Lucinda* was driving her BMW by a lake when she was caught up in flash floods. Water splashed up into the engine bay and into the computer systems at the rear of the car.
After getting the car towed home, she asked her insurance company for advice on how to get the car fixed. The insurance company sent her a claim form and told her to get the damage assessed. Lucinda took the car to her local BMW dealer who assessed the damage and told her it would cost $500 to repair.
After a couple of weeks, the repair costs to the car had escalated and Lucinda had paid more than $5000 to the car dealership. Only then did she contact the insurance company again to make a claim.
The insurance company assessed the car and determined that the car was a write-off.
The insurance company agreed to pay out $10,000 to replace the car. They were unwilling however to pay the $5000 she had already paid for the now-defunct repairs on the car.
Lucinda complained to FSCL that the insurance company had not told her that she shouldn’t pay for any repairs before making a claim, nor of the risk the car could be written off. She complained that she was out of pocket $5000 because of this error.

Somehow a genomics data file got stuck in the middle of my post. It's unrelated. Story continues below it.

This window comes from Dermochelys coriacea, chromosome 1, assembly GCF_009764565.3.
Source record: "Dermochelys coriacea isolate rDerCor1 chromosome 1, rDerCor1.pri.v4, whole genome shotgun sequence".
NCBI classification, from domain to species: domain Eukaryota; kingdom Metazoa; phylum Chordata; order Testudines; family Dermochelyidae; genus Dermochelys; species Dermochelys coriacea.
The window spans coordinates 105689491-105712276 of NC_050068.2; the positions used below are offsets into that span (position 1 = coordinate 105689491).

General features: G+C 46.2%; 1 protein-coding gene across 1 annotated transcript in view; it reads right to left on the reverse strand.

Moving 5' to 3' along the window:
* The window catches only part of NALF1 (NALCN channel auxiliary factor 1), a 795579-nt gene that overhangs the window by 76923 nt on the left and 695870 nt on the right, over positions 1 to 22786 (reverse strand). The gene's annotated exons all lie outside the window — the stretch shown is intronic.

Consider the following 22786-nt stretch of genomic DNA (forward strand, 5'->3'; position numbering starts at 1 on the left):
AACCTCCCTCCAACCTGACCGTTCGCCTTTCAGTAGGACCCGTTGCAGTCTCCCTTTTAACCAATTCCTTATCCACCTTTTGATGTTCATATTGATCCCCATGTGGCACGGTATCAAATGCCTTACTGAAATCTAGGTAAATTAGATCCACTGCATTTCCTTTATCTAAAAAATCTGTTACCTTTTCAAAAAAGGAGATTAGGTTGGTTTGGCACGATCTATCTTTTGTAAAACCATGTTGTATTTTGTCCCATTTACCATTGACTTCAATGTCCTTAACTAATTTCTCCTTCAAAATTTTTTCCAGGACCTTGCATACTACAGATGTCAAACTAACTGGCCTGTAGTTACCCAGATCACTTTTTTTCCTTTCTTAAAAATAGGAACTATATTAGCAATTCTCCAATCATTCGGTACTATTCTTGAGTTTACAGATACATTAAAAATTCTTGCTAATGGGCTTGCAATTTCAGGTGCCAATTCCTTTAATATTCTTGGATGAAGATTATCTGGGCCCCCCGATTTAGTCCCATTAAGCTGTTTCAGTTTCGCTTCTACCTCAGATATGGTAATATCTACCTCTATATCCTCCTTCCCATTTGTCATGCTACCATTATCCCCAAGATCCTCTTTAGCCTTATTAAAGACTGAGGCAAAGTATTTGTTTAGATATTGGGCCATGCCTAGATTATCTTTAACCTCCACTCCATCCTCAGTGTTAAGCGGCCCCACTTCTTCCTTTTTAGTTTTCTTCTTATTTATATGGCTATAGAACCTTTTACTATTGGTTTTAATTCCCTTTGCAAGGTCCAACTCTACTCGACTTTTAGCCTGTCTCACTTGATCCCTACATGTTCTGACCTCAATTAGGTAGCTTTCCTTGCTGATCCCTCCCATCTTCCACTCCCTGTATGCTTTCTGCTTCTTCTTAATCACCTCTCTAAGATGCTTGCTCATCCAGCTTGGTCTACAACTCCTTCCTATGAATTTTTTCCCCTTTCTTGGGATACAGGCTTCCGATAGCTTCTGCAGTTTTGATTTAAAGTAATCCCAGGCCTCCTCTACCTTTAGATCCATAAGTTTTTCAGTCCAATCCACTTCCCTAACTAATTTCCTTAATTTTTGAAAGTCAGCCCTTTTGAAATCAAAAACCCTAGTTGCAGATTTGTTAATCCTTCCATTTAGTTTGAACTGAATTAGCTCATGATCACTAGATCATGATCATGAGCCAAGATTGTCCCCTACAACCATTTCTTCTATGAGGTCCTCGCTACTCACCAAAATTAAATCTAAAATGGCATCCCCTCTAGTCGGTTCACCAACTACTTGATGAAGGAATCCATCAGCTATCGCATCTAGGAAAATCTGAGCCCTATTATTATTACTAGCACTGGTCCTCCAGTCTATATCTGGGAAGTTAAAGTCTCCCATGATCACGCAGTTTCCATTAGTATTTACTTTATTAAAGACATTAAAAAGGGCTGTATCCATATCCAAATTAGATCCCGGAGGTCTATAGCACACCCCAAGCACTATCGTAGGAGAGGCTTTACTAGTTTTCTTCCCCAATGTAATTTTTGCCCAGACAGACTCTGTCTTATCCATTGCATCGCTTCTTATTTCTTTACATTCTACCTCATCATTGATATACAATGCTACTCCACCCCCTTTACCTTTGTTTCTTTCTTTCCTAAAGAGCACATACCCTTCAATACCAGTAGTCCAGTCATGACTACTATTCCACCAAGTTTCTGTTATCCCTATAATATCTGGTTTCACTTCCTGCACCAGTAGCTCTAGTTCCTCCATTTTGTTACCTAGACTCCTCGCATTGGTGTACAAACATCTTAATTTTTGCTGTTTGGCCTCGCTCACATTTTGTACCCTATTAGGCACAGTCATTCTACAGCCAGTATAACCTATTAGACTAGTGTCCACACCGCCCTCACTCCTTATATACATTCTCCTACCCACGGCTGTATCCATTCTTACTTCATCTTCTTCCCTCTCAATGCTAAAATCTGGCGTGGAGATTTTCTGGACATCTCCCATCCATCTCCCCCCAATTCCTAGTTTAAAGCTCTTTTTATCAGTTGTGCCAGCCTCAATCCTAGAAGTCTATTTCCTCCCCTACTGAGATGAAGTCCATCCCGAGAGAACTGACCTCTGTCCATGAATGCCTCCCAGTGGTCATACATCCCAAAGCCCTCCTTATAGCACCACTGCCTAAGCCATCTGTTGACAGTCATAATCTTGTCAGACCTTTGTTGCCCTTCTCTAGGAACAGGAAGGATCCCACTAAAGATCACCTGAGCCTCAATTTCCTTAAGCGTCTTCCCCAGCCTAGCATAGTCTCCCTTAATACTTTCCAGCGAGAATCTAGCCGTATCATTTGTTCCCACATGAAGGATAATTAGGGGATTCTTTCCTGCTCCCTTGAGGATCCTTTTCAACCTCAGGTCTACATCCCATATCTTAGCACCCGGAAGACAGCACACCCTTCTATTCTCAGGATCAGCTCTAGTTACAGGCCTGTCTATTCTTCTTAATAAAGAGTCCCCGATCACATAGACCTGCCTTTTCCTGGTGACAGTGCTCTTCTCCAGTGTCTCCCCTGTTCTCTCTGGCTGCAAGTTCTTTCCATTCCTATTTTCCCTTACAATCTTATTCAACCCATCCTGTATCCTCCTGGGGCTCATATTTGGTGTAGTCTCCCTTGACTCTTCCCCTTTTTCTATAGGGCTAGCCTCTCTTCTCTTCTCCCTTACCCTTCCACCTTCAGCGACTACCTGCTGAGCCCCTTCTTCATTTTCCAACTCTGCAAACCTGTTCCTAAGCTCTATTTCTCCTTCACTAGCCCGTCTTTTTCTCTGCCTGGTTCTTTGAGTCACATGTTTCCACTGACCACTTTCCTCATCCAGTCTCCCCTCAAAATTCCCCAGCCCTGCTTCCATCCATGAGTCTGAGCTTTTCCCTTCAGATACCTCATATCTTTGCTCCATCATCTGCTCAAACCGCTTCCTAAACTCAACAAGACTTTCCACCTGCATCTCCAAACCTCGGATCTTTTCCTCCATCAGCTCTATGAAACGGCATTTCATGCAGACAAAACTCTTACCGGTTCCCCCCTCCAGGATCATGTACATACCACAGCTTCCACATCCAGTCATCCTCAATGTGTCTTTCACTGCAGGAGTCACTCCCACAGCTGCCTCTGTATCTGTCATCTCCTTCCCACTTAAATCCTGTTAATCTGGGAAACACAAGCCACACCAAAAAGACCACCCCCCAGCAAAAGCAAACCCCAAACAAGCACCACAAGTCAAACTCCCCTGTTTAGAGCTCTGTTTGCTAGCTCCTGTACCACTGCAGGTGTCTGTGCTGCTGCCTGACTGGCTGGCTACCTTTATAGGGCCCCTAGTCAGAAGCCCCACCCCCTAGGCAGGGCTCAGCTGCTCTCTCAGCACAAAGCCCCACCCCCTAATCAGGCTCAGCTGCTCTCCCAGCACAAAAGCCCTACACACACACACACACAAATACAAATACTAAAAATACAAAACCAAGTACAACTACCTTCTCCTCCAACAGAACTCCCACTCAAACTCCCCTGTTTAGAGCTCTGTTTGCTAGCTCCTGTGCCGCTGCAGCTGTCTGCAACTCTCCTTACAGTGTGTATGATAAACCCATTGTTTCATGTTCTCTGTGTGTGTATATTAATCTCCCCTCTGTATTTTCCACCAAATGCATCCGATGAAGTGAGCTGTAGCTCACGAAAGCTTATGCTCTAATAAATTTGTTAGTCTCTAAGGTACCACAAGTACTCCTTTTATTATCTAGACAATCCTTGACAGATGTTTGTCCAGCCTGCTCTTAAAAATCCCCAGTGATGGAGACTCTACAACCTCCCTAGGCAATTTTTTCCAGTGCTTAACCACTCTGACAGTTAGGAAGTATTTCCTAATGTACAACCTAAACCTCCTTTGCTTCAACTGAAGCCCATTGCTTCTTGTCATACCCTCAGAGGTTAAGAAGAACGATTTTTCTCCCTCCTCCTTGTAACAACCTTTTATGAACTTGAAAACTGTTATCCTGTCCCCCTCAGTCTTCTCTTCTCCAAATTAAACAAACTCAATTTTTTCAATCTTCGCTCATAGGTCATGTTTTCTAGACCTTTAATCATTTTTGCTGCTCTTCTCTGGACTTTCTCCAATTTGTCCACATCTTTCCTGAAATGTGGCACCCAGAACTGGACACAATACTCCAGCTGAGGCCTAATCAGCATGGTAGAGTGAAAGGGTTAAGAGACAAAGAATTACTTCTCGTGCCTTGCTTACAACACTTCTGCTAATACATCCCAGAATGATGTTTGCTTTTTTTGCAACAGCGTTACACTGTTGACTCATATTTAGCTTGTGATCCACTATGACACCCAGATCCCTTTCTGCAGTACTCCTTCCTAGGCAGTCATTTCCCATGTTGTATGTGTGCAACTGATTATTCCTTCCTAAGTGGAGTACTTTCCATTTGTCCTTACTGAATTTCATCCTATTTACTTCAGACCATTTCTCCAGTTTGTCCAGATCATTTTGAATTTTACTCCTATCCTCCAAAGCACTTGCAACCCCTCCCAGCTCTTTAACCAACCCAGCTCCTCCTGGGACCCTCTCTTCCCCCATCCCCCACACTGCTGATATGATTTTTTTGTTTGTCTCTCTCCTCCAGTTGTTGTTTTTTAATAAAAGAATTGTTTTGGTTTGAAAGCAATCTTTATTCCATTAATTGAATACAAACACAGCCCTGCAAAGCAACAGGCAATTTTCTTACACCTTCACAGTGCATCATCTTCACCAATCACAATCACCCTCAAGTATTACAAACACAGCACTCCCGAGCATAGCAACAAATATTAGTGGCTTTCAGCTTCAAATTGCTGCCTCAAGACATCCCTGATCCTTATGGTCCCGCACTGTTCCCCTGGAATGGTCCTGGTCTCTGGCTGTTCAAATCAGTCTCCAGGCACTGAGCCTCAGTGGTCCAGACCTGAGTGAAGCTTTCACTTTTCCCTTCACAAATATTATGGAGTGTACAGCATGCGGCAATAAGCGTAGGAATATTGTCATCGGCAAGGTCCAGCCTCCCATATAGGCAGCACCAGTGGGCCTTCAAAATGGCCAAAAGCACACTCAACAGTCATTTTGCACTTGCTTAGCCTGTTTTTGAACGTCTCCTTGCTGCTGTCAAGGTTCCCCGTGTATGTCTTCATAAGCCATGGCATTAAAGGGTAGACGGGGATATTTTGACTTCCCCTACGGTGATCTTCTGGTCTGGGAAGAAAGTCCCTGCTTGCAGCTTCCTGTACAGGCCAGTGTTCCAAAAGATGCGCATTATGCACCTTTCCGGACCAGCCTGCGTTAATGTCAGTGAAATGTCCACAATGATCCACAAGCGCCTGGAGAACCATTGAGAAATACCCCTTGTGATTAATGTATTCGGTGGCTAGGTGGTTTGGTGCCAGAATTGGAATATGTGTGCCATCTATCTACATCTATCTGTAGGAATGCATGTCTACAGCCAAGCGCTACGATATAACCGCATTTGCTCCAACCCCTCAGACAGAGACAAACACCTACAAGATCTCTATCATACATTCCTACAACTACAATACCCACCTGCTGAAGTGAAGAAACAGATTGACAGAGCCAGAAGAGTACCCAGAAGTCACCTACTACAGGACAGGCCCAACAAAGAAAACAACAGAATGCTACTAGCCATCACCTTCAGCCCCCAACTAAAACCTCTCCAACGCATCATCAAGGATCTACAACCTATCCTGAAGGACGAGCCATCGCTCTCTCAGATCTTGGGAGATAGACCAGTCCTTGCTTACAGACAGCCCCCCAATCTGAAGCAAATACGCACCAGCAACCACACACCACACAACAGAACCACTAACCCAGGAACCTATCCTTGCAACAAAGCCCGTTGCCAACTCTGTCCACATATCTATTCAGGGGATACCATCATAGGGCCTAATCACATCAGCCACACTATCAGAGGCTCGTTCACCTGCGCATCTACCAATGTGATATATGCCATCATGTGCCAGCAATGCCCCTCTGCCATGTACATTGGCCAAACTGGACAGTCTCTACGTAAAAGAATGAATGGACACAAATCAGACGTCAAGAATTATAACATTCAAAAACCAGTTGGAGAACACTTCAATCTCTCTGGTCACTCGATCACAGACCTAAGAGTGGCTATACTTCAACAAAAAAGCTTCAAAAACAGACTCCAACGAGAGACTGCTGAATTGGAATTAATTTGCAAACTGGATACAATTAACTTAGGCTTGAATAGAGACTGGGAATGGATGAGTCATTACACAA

The insurance company said that they did not approve any repair work to the vehicle and the repair was started before their involvement. If a claim had been made when the accident first happened, as they had advised, Lucinda would not have been in this situation as the car would have been deemed a write-off from the start.
It was difficult to determine what the insurance company told Lucinda as the person she spoke to made very rough notes after the phone call. The notes could not be relied on to give a full picture of what was discussed and what advice was given.
FSCL determined that instructions on how to make a claim were clear in the policy documents and on the insurance company’s website. The information clearly stipulated that a claimant must obtain the insurance company’s agreement before they incur any expenses in connection with any claim under the policy.
Even without the full details of the conversation between Lucinda and the insurance company, FSCL considered it likely that the need to make a claim was discussed early on. FSCL found that Lucinda should discontinue her complaint. She agreed to do so.
This meant that Lucinda ended up being out of pocket $5000 because she didn’t make a claim straight away.
* name changed
Insights for consumers
Typically, if the value of damage approaches 50% of the value of the vehicle, the insurer may decide to write it off. The insurance company looks at what will cost them more; to repair it or write it off. Also, if repairs are not carried out properly, this could cause more expense in the future.
This means that it is very important that a claim form be submitted at the earliest opportunity so that the insurer can appropriately manage the repairs and any associated costs. People may be left out of pocket if they pay for repairs that haven’t already been considered and approved by their insurance company.
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